Stanford University announced that it would cancel in-person classes for the final two weeks of the winter quarter in response to the expanding outbreak of COVID-19. Even before that, the school had set its sights on larger events. These included the AAAI Spring Symposium Series, a legendary conference on artificial intelligence, which in recent years has also had a major impact on machine ethics and robot ethics or roboethics. The AAAI organization announced by email: “It is with regret that we must notify you of the cancellation of the physical meeting of the AAAI Spring Symposium at Stanford, March 23-25, due to the current situation surrounding the COVID-19 outbreak. Stanford has issued the following letter at news.stanford.edu/2020/03/03/message-campus-community-covid-19/, which strongly discourages and likely results in cancellation of any meeting with more than 150 participants.” What happens with the papers and talks is still unclear. Possibly they will be part of the AAAI Fall Symposium in Washington. The symposium “Applied AI in Healthcare: Safety, Community, and the Environment”, one of eight events, had to be cancelled as well – among other things, innovative approaches and technologies that are also relevant for crises and disasters such as COVID-19 would have been discussed there.
COVID-19 demonstrates that digitization and technologization can be helpful in crises and disasters. In China, service robots deliver medicine and food in hospitals and quarantine stations, and drones track people without breathing masks. Those who has to stay at home can continue to perform their tasks and receive further training via a computer workstation and e-learning applications. Globalisation is a problem in the spread of the virus, but also a solution in combating it: research was immediately carried out worldwide on a drug against SARS-CoV-2. The use of robots and drones in China has been criticised for the loss of privacy. There was also criticism of the fact that the communist party and the media market the use of robots as a chinese success story, but that some of them originate from abroad. Well-known transport robots are, for example, from Starship Technologies and Savioke. Both companies are based in California.
The paper “Co-Robots as Care Robots” by Oliver Bendel, Alina Gasser and Joel Siebenmann was accepted at the AAAI 2020 Spring Symposia. From the abstract: “Cooperation and collaboration robots, co-robots or cobots for short, are an integral part of factories. For example, they work closely with the fitters in the automotive sector, and everyone does what they do best. However, the novel robots are not only relevant in production and logistics, but also in the service sector, especially where proximity between them and the users is desired or unavoidable. For decades, individual solutions of a very different kind have been developed in care. Now experts are increasingly relying on co-robots and teaching them the special tasks that are involved in care or therapy. This article presents the advantages, but also the disadvantages of co-robots in care and support, and provides information with regard to human-robot interaction and communication. The article is based on a model that has already been tested in various nursing and retirement homes, namely Lio from F&P Robotics, and uses results from accompanying studies. The authors can show that co-robots are ideal for care and support in many ways. Of course, it is also important to consider a few points in order to guarantee functionality and acceptance.” The paper had been submitted to the symposium “Applied AI in Healthcare: Safety, Community, and the Environment”. Oliver Bendel will present the results at Stanford University between 23 and 25 March 2020.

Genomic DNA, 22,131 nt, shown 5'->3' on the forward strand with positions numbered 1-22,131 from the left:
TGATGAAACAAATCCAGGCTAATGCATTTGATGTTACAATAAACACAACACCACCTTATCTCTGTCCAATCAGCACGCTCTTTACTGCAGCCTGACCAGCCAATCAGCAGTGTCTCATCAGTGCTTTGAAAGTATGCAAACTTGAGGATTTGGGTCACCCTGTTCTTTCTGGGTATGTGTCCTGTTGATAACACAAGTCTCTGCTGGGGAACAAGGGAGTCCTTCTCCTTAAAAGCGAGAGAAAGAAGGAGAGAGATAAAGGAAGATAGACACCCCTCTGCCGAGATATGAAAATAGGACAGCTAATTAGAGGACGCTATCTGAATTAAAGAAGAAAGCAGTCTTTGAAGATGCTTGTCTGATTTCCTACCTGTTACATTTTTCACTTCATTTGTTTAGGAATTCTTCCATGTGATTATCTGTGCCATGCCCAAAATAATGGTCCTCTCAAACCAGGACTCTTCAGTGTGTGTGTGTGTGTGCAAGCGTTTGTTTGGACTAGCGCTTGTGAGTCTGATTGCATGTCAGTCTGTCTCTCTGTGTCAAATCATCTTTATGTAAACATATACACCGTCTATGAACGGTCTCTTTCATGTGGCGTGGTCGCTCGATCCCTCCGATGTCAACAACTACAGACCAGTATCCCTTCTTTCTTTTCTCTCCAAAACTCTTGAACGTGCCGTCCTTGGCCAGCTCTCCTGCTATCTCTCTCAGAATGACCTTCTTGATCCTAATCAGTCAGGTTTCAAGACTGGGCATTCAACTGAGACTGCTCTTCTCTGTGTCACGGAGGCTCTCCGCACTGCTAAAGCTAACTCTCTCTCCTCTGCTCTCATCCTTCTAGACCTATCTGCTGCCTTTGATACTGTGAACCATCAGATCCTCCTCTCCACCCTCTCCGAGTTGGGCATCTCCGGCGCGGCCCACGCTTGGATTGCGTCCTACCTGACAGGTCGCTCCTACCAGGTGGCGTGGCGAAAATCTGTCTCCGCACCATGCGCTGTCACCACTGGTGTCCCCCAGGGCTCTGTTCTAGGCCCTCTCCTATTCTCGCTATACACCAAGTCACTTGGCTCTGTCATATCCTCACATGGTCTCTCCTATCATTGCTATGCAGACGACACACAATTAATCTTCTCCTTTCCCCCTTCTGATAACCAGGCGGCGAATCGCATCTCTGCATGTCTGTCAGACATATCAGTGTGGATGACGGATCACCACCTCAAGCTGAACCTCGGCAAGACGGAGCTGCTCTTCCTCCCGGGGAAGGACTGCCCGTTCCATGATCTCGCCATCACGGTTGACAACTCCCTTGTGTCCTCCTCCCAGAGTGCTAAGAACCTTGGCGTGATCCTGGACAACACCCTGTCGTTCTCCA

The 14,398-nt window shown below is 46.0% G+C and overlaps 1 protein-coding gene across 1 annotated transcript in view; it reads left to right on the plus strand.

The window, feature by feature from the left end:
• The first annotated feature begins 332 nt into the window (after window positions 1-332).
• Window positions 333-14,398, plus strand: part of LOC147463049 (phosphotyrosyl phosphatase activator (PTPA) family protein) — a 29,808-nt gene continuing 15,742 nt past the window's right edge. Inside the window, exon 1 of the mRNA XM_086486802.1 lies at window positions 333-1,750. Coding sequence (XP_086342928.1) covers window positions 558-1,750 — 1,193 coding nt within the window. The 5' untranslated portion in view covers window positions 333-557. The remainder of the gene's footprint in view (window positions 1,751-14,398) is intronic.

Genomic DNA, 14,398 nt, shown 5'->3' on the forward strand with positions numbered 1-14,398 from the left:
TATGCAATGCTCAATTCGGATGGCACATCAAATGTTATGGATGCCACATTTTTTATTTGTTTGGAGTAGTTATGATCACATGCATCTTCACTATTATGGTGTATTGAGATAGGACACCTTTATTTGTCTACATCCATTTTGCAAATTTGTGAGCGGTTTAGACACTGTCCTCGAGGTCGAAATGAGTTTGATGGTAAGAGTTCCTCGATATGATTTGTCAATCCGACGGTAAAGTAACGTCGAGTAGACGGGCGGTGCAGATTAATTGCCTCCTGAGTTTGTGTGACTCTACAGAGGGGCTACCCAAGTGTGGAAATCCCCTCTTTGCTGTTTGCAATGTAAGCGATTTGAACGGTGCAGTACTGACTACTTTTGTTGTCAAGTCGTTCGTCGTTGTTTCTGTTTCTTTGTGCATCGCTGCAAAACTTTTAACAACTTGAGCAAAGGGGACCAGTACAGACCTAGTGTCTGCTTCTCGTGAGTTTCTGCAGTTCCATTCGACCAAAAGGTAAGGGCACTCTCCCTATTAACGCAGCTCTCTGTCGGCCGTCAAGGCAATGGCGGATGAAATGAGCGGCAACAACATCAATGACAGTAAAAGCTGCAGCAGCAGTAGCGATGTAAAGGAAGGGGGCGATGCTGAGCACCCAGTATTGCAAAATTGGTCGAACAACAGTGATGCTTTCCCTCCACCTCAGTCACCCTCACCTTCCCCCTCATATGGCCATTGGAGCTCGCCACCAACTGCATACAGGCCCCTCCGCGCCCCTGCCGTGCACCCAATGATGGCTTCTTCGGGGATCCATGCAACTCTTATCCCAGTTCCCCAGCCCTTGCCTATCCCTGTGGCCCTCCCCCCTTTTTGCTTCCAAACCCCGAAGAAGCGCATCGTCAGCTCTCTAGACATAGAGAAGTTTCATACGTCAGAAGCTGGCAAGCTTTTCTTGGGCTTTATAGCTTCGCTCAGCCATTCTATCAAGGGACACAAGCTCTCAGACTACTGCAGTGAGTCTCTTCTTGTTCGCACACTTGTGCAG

According to The Robot Report, Anki’s little robots might be making a comeback. Digital Dream Labs in Pittsburgh acquired the patents, trademarks, and domain. The start-up company “is planning to revive and manufacture more units of each product in the following order: Overdrive, Cozmo, Vector” (The Robot Report, 26 December 2019). Digital Dream Labs founder H. Jacob Hanchar told The Robot Report “the goal is to have all three products available for purchase for Christmas 2020” (The Robot Report, 26 December 2019). The small robots belong to the best that the industry has produced. What is special about Cozmo is the many emotions it can show (but of course doesn’t have). It also has face recognition and a night vision device. The future of it and its siblings is not yet clear, as Digital Dream Labs has not purchased “physical assets and inventory” (The Robot Report, 26 December 2019). Fans are waiting and hoping.
According to Tages-Anzeiger (9 December 2019), a consortium led by a Swiss start-up named Clearspace has won a ESA competition and was awarded the contract for a waste disposal mission in orbit. The so-called “chaser” of the EPFL spin-off has four robotic arms with which a remnant of the ESA launch vehicle Vega is to be captured and drawn. Chaser and the part of Vespa will then burn up together in the atmosphere. Later, the company wants to look for new targets. According to Luc Piguet, the issue of space debris is more urgent than ever. The founder and CEO of Clearspace says that there are currently almost 2,000 active and 3,000 inactive satellites. The problem is likely to worsen over the next few years. Where people roam, the mountains of rubbish grow and space fills with rubbish. This may sound literary, but above all, it’s terrible. Robots could be a solution both on Earth and in orbit.